From: "Bob McConnell" on
From: Robert Cummings

> On 10-07-29 10:18 PM, David McGlone wrote:
>> On Thu, 2010-07-29 at 22:14 -0400, Robert Cummings wrote:
>>> Early high school I used to program in basic on a TRS-80. Oh how I
>>> saving my programs to audio cassette. Later in high school I learned
>>> pascal and then later qbasic. Later still I studied computer science
>>> was exposed to many different languages C, C++, Smalltalk, Java,
>>> Scheme, Prolog, Perl, JavaScript, HTML, VRML, SQL that I remember.
>>> I finished university I walked straight into a PHP job knowing not
>>> iota of PHP. I came up to speed the first week and fell in love with
>>> That was around March 2000. The company there always used Java also,
>>> part of a desktop suite to manage the web content. Towards the end
>>> 2002 they began an effort to create a Java based web framework to
>>> parallel their PHP framework and so I used Java more at that time.
>>> the dot com crash caught up with them and layoffs ensued.
>> What High School did you go to? What year? As far as I remember when
>> was in HS, nothing about computers was offered. this was back in '88.
> I was attending the Nechako Valley Secondary School in Vanderhoof,
> British Columbia, Canada in 1989 when I was learning Pascal. Now that
> think of it more deeply, it wasn't Qbasic in high schoool, it was
> Basic while attending Timmins High & Vocational School in Timmins,
> Ontario, Canada in 1990 or 1991. Qbasic was at home :) Actually, I'm
> sure about Timmins for the Watcom Basic, it might have been Lockerby
> Composite in Sudbury, Ontario, Canada. I attended 4 different high
> schools. Some if it is blurry now :)

The use of Watcom tools would make sense since the Wat was an
abbreviation of Waterloo, Ontario. That was also the source of the
WatFor Fortran compiler I used in 1968.

Bob McConnell
From: Per Jessen on
Bob McConnell wrote:

> From: Per Jessen
>> Bob McConnell wrote:
>>> In chronological order -
>>> Languages: [snip] C++ (Still don't
>>> understand the purpose of objects or classes).
>> Two words - encapsulation and abstraction.
> Both of which are euphemisms that simply mean obfuscation.=20

Certainly not. All structured languages have abstraction and
encapsulation. The minute you write a function or procedure, you are
abstracting and encapsulating. C++ (Smalltalk, Eiffel et al) are just
very focused on those to concepts.=20

> I learned very early in my professional career to eschew obfuscation,=

> so they don't impress me at all. In addition, I really don't do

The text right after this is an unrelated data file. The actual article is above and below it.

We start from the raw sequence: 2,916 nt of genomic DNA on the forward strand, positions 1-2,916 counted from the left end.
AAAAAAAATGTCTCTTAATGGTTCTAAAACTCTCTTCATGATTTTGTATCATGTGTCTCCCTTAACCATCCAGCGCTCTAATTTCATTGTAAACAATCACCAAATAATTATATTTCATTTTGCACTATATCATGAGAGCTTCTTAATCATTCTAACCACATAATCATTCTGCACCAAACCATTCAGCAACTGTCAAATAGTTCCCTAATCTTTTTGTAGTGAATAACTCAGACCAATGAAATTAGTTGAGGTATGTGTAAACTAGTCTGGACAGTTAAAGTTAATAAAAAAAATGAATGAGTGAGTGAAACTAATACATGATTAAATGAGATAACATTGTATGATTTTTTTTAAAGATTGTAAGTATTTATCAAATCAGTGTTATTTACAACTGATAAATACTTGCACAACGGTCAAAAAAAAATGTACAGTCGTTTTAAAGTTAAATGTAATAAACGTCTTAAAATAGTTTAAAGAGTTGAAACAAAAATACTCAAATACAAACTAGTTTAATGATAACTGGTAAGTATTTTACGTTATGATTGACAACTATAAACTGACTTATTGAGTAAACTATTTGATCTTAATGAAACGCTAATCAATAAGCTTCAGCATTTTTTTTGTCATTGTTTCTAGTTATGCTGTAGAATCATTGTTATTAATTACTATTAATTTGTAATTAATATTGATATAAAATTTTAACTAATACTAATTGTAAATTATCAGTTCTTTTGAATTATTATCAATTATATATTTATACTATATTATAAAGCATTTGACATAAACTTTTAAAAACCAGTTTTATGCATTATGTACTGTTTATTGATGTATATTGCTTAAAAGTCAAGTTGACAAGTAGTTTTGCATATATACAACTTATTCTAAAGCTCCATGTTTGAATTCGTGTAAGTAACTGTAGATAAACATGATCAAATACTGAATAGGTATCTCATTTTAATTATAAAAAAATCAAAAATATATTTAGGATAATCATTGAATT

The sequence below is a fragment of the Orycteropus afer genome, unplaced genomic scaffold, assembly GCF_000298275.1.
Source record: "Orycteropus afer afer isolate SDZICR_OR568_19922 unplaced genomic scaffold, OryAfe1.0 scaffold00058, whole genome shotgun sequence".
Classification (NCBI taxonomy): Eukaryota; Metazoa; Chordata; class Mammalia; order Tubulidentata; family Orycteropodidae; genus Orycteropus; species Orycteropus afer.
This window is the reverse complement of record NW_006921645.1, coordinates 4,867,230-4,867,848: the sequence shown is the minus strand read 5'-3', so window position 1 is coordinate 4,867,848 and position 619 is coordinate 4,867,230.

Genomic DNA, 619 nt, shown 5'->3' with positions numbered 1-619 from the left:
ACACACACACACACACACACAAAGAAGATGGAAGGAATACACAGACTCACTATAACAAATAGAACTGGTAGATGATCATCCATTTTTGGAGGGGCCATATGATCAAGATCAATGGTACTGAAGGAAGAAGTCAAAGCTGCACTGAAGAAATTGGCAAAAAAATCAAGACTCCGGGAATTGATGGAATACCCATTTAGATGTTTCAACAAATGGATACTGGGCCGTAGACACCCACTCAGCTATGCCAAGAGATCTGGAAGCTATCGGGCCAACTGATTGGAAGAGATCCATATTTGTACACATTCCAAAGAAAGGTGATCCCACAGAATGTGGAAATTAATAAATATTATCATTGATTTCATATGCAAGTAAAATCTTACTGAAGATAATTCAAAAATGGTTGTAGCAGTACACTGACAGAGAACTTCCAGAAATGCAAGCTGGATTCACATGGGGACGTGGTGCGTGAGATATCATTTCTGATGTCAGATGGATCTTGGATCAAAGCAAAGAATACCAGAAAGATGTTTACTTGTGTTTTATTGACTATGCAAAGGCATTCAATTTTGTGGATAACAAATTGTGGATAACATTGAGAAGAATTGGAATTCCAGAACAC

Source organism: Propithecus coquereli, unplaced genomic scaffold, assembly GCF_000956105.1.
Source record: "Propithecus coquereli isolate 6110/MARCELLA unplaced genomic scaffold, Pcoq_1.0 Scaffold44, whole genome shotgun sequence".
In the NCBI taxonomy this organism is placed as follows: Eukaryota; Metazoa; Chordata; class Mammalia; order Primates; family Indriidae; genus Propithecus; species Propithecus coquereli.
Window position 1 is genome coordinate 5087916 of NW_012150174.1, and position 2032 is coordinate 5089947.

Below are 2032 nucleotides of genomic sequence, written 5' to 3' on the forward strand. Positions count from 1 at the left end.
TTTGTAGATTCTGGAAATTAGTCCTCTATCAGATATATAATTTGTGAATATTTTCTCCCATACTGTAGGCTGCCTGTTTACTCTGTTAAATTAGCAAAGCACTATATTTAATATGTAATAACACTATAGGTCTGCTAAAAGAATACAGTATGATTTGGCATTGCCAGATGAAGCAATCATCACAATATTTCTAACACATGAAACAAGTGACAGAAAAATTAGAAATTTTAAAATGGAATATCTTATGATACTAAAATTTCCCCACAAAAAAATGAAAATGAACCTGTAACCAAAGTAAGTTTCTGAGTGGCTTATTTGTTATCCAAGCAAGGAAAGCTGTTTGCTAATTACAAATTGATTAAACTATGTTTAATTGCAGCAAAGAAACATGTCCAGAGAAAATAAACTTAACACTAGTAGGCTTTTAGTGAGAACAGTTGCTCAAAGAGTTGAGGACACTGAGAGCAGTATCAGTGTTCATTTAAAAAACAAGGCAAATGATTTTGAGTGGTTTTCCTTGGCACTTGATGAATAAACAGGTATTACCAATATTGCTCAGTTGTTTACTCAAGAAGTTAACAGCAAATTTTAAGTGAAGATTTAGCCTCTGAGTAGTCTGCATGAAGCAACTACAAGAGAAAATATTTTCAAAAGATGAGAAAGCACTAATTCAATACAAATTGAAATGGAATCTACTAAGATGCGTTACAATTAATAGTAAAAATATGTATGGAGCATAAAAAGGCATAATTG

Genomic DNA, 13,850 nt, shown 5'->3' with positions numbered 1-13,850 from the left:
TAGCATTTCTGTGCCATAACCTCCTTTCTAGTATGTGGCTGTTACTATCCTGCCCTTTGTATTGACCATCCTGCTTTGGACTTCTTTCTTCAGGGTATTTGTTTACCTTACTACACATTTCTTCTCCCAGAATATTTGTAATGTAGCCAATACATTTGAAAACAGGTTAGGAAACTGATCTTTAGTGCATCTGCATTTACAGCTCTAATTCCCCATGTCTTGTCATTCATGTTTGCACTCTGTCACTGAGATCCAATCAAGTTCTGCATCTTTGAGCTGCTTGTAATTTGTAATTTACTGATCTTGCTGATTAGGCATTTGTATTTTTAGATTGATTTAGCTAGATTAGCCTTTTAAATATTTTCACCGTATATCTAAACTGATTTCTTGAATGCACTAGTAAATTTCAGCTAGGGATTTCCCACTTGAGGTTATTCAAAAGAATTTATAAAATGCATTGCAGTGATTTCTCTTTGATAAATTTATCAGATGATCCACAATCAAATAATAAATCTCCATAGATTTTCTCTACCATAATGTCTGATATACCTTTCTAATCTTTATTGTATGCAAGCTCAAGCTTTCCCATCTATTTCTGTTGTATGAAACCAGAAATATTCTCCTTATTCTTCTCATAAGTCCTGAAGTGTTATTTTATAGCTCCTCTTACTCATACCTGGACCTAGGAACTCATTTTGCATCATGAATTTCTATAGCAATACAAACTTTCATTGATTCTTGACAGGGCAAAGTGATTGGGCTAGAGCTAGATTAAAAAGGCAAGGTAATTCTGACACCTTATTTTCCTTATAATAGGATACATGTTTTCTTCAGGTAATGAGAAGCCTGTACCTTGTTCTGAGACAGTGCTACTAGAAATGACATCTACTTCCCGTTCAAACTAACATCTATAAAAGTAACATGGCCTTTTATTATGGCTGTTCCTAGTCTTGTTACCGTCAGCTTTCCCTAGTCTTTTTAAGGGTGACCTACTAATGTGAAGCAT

> abstraction well. I have trouble when I have to deal with more than
> two levels of indirection. Having written and debugged a _lot_ of
> real-time applications and device drivers, in both assembler and C, I=

> am much more comfortable with the concrete, like managing I/O
> registers, interrupt controllers and circular buffers.=20

I used to write system software for StorageTek (HSC, VTCS,
Librarystation), been there, done that. It doesn't mean I can't
appreciate the qualities in encapsulation and abstraction.=20

Per Jessen, Z=C3=BCrich (20.6=C2=B0C)

From: Bastien Koert on
On Thu, Jul 29, 2010 at 5:19 PM, Nathan Rixham <nrixham(a)> wrote:
> Bastien Koert wrote:
>> On Thu, Jul 29, 2010 at 1:36 AM, Nathan Rixham <nrixham(a)> wrote:
>>> Hi All,
>>> I find myself wondering about the state of the PHP community (and related
>>> community with a PHP focus), so, here's a bunch of questions - feel free
>>> to
>>> answer none to all of them, on list or off, or add more of your own -
>>> this
>>> isn't for anything specific, just out of interest and sure I (and
>>> everybody
>>> who reads the replies) will learn something + doors/options/contacts may
>>> come of it. The only thing I can guarantee is that I'm genuinely
>>> interested
>>> in every reply and will read every one of them + lookup every tech and
>>> link
>>> mentioned.
>>> in no particular order:
>>> What other languages and web techs do you currently use other than PHP?
>>> - if you include html or css please include version, if js then preferred
>>> libs, and whether client or server side.
>> Classic ASP (ugh!)
> I'll reply in full shortly when I get a chance, but for now - condolences,
> sincerely - and thanks to the nice dates we currently have I can say:

I give myself condolences every day! ;-)

> "wow i remember using classic asp as my primary language a decade ago"
> or:
> "omg I wrote my first news admin system in classic asp at the turn of the
> century"
> or even:
> "omg I remember being stuck with classic asp in the last millenium"!
> In all seriousness though:
> 1: how'd you manage to get stuck on classic asp still? maintaining old
> systems that won't shift?

We are stuck for a couple of reasons:
- lack of management vision to move on (one choice might be c# because
"its got the most examples in the msdn pages" is the direct quote)
- long lifecycle of the app (we just got told that we'll need to
support it for the next 3-5 years and they keep selling it!

I am pushing big time to move to php with the CodeIgniter framework
with jQuery. The real trouble is that if we move this way, the VP
won't be in charge because he doesn't have the knowledge to program in
php, not that he's got it in c#!

> 2: has it changed much, if any? (last i used was chillisoft on cobalt
> raq4's!)

Hasn't changed at all in 10 years. MS declared it dead and tried to
turn it off in W2K3 server, but so many legacy apps run on it that it
can't be shut down. It not supported any more and it sucks big time!!!

> Best,
> Nathan



Cat, the other other white meat
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